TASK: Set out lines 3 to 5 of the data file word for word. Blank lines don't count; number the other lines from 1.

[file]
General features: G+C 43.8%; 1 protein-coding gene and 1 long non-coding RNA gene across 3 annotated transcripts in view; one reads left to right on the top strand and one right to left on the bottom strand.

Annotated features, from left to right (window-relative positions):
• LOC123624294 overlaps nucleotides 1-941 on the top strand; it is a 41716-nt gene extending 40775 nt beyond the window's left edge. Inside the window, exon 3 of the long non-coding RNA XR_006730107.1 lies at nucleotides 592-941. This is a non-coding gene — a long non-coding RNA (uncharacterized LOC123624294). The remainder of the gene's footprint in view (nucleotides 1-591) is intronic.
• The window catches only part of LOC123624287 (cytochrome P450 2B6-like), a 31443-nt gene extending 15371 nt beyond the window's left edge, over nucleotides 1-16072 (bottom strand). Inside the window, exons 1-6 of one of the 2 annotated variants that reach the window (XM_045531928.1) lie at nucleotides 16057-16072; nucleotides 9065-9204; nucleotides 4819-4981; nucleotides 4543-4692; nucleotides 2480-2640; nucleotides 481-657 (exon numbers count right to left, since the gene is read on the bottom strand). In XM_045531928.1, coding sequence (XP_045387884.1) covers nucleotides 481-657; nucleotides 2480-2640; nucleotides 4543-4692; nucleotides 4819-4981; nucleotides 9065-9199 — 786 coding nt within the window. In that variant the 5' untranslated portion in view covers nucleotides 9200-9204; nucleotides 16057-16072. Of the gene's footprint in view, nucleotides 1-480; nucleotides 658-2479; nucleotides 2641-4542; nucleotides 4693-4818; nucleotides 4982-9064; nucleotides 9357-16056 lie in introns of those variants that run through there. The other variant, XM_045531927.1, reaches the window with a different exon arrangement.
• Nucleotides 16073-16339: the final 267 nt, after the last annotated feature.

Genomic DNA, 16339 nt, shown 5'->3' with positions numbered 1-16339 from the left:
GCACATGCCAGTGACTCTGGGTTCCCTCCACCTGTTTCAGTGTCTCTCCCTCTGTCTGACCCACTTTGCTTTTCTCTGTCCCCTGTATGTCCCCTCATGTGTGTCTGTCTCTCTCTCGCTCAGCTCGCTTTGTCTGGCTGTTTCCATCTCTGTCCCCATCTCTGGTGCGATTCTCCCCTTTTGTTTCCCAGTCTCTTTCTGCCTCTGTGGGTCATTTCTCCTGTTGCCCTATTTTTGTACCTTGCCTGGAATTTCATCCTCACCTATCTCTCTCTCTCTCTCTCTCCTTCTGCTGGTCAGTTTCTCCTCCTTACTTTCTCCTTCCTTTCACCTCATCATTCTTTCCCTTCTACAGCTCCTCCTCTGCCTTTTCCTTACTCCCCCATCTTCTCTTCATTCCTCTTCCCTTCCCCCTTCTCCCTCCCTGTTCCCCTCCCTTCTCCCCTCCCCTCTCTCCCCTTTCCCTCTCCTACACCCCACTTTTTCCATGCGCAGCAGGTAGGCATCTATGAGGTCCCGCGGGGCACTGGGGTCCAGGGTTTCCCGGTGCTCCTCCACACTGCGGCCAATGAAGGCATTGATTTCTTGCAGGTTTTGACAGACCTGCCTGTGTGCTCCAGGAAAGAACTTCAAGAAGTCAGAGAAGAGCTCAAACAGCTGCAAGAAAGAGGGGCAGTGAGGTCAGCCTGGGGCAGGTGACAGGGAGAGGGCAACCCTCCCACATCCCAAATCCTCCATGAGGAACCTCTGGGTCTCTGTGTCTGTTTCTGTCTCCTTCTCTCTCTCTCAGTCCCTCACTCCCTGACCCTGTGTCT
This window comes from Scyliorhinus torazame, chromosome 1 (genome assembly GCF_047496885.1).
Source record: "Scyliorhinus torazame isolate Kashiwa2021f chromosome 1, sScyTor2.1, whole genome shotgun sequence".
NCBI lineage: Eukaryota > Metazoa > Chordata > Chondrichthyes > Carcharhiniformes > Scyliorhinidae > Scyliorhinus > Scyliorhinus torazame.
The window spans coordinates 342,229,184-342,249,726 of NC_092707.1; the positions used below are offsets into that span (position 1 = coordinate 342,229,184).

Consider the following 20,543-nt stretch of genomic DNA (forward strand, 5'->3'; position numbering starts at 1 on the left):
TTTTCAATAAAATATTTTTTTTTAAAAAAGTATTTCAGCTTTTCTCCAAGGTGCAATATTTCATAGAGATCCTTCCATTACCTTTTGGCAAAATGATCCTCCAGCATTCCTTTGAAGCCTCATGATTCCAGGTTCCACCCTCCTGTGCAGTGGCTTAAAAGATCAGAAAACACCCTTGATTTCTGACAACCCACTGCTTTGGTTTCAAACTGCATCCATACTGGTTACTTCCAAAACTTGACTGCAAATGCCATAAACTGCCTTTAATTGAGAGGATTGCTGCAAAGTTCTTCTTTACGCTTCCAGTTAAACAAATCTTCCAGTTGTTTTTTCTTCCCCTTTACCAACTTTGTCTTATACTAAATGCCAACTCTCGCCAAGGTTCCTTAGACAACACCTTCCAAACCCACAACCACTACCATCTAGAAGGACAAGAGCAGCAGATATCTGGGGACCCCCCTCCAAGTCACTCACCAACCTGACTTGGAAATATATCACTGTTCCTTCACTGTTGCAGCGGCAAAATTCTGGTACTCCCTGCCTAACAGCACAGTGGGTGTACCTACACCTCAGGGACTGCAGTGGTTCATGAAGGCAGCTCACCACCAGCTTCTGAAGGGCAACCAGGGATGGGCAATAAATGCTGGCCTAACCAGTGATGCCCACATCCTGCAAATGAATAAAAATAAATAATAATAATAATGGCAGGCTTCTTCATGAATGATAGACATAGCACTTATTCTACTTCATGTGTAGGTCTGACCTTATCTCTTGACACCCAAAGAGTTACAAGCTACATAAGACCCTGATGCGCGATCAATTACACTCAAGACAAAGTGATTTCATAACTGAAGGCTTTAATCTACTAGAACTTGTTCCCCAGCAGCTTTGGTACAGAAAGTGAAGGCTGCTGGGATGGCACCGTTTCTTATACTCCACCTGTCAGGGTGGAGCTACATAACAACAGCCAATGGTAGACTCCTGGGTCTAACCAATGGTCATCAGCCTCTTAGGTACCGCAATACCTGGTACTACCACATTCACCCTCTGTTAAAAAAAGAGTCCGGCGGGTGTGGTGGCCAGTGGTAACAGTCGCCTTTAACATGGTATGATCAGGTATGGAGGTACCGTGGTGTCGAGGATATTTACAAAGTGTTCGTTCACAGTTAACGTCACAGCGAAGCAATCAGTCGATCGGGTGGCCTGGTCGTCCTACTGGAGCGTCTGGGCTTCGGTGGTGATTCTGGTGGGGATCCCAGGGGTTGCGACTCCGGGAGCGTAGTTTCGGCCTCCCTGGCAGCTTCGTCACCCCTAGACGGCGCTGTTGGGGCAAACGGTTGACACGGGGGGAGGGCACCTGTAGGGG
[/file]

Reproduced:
• LOC123624294 overlaps nucleotides 1-941 on the top strand; it is a 41716-nt gene extending 40775 nt beyond the window's left edge. Inside the window, exon 3 of the long non-coding RNA XR_006730107.1 lies at nucleotides 592-941. This is a non-coding gene — a long non-coding RNA (uncharacterized LOC123624294). The remainder of the gene's footprint in view (nucleotides 1-591) is intronic.
• The window catches only part of LOC123624287 (cytochrome P450 2B6-like), a 31443-nt gene extending 15371 nt beyond the window's left edge, over nucleotides 1-16072 (bottom strand). Inside the window, exons 1-6 of one of the 2 annotated variants that reach the window (XM_045531928.1) lie at nucleotides 16057-16072; nucleotides 9065-9204; nucleotides 4819-4981; nucleotides 4543-4692; nucleotides 2480-2640; nucleotides 481-657 (exon numbers count right to left, since the gene is read on the bottom strand). In XM_045531928.1, coding sequence (XP_045387884.1) covers nucleotides 481-657; nucleotides 2480-2640; nucleotides 4543-4692; nucleotides 4819-4981; nucleotides 9065-9199 — 786 coding nt within the window. In that variant the 5' untranslated portion in view covers nucleotides 9200-9204; nucleotides 16057-16072. Of the gene's footprint in view, nucleotides 1-480; nucleotides 658-2479; nucleotides 2641-4542; nucleotides 4693-4818; nucleotides 4982-9064; nucleotides 9357-16056 lie in introns of those variants that run through there. The other variant, XM_045531927.1, reaches the window with a different exon arrangement.
• Nucleotides 16073-16339: the final 267 nt, after the last annotated feature.